There are a lot of ways to teach people how to squat. These include books, DVDs, articles, and videos.
Here is another one.
Most of the articles and videos start from similar point - start from standing, squat down, stand back up.
However, not everyone has the strength, balance, and body awareness to successfully and safely squat down and come back up. The body awareness is especially difficult for new trainees - they can't feel what is a correct squat or correct depth.
First, figure out where the bottom is. Tony Gentilcore's article, linked yesterday, is a great place to start. First identify how deep you can go.
A quick substitute, is to simply sit on a bench or box that puts you at the same height you would be on a chair or sofa at home. It's practical alternative since you will need to get up from that height as part of daily life.
Next, start at the bottom. Almost everyone can sit down. Start from the box/bench/chair. Get down however you need to. From there, you can get your feet placement the proper width for a squat, tighten up your hips and abs, put your chest up, and drive your feet down and stand up.
Really, all a squat is, is standing up. You do it under a load, and you generally start and end standing, but you're standing up.
Your goal is to get with without having to use your hands, grab onto anything, shift your weight to one side, or push off your legs with your arms. If you have to, do it as little as possible. Try to increase the number of reps you can get without assistance.
What are the upsides to this approach?
You take away any fear of falling which commonly cuts squat depth and discourages people from sitting back into the squat.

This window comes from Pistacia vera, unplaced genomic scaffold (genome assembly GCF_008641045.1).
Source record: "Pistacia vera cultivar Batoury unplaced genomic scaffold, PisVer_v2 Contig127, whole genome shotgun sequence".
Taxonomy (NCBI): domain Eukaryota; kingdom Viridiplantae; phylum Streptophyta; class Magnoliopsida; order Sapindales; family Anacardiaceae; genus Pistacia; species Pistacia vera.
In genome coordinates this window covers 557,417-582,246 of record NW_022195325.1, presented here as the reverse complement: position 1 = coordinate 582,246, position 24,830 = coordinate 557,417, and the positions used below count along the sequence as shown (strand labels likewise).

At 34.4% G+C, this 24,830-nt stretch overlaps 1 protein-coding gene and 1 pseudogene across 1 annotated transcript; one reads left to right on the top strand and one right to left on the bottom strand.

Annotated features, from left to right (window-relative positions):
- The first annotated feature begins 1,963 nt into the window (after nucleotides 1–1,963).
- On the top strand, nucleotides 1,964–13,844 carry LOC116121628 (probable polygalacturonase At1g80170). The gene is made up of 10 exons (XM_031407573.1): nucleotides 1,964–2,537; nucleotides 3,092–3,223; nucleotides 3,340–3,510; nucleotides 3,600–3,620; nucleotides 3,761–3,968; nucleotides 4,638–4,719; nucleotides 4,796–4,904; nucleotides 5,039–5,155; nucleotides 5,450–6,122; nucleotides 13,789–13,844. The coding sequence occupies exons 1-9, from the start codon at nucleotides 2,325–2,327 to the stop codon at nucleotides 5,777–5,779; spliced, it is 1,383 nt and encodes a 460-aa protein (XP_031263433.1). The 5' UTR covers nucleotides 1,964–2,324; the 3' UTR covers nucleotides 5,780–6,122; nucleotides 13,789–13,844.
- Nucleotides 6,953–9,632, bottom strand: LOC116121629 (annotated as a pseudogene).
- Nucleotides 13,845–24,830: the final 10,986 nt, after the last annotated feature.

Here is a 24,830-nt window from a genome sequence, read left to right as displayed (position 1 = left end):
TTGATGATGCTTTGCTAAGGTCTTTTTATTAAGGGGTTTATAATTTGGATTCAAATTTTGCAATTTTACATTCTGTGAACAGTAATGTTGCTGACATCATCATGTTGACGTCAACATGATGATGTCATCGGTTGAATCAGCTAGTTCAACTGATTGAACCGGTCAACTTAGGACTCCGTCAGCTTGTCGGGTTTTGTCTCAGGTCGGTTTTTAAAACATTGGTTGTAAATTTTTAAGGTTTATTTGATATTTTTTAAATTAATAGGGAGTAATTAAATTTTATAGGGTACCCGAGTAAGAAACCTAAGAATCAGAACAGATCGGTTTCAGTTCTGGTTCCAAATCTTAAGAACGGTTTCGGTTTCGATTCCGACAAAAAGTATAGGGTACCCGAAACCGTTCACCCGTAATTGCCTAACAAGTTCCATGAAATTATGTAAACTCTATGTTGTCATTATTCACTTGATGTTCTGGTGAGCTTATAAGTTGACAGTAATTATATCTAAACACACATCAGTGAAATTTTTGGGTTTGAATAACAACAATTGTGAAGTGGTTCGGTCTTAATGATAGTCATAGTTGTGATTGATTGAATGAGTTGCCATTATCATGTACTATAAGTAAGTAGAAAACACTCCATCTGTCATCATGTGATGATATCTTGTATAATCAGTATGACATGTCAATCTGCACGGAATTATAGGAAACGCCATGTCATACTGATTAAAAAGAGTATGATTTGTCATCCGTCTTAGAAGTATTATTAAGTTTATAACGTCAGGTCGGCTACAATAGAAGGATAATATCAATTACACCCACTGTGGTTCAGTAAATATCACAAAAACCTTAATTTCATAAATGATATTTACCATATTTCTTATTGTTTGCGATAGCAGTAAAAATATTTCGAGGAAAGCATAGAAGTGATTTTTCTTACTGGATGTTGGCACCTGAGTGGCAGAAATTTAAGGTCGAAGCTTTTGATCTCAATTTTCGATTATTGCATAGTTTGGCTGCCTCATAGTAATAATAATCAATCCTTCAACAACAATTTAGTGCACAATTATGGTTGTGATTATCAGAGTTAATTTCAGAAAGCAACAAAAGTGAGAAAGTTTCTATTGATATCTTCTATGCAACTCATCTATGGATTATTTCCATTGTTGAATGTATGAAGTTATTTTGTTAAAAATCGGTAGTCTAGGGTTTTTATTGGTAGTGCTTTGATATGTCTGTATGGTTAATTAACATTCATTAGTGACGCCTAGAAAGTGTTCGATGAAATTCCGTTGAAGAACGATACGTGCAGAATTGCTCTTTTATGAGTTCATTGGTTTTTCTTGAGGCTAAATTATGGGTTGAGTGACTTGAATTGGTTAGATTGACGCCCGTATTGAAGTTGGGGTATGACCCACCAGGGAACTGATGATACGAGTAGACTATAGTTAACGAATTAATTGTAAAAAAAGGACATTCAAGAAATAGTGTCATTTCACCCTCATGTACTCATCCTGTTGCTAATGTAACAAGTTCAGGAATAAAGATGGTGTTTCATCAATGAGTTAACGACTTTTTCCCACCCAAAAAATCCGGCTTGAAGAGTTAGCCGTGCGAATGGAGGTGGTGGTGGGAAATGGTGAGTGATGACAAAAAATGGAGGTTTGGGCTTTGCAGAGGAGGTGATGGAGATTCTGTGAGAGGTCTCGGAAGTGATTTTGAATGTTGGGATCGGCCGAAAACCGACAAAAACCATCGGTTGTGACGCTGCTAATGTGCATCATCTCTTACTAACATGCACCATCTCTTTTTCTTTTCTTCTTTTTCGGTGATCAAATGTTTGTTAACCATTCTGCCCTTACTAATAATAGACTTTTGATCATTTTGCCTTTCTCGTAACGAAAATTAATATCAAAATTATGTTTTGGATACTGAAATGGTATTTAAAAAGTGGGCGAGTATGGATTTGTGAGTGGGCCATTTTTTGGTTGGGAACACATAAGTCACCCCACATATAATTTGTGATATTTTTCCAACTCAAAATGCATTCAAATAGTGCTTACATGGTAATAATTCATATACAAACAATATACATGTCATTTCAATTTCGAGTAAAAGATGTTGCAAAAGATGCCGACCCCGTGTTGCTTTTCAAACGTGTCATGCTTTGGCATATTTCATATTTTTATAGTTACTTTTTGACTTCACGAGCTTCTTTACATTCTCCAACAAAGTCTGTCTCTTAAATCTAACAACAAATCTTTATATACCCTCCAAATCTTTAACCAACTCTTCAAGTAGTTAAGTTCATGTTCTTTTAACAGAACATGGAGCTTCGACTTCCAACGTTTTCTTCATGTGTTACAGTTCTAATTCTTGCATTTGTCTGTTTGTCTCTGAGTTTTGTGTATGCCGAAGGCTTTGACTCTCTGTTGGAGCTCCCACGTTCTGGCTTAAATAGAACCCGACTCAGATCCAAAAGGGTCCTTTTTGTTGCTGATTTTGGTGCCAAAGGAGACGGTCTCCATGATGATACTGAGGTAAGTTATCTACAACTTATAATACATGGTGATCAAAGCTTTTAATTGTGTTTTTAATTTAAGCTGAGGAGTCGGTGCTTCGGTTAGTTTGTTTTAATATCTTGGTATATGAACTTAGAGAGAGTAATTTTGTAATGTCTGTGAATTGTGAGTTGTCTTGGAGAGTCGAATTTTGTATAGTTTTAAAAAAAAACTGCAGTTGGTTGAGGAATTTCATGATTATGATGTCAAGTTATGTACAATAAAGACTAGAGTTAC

You can adjust the bottom position without being under a load. You can correct chest position, foot position, starting motion, etc. at the most critical point in the squat - the bottom aka the hole. That is where your barbell back squat will either succeed or fail, so you can get it right first.
You can do this with even extremely de-trained clients. Even the most elderly client will sit down and get back up during the day, and if you can get them doing it without any assistance you are given them their life back. If they fail to get up due to fatigue or old injuries creeping back, you can stop the set with ease.
It will also result in less soreness, since the motion is all concentric (muscles contracting/shortening), not eccentric (muscle lengthening.)
It's easy to get used to what a squat depth feels like.
Almost no one gets up on their toes when they stand from a chair - they drive with their heels and keep their feet flat.
It's easy - and safe - to put a band around the knees to force the squatter to push their knees out.
Progression - how do you progress these?
Move up to goblet squats.
Add a weight vest.
Use a lower box (great in conjunction with mobility drills to increase range of motion). Whenever you do this, start unweighted in case the person can't keep a proper back arch in this position.
Work up to a barbell.
Start doing single-leg squats (lift one leg and stand).
I find this approach very simple and easy - young and fit people can move right up to the bar the same session; older and injured people can stay at this until they build up the strength to progress to the bar. Plus it's safe, intuitive, and it's clear when progress is made - if you can go from "stand up with a cane or using your hands" to "stand up unassisted, with a load" you know you have made progress.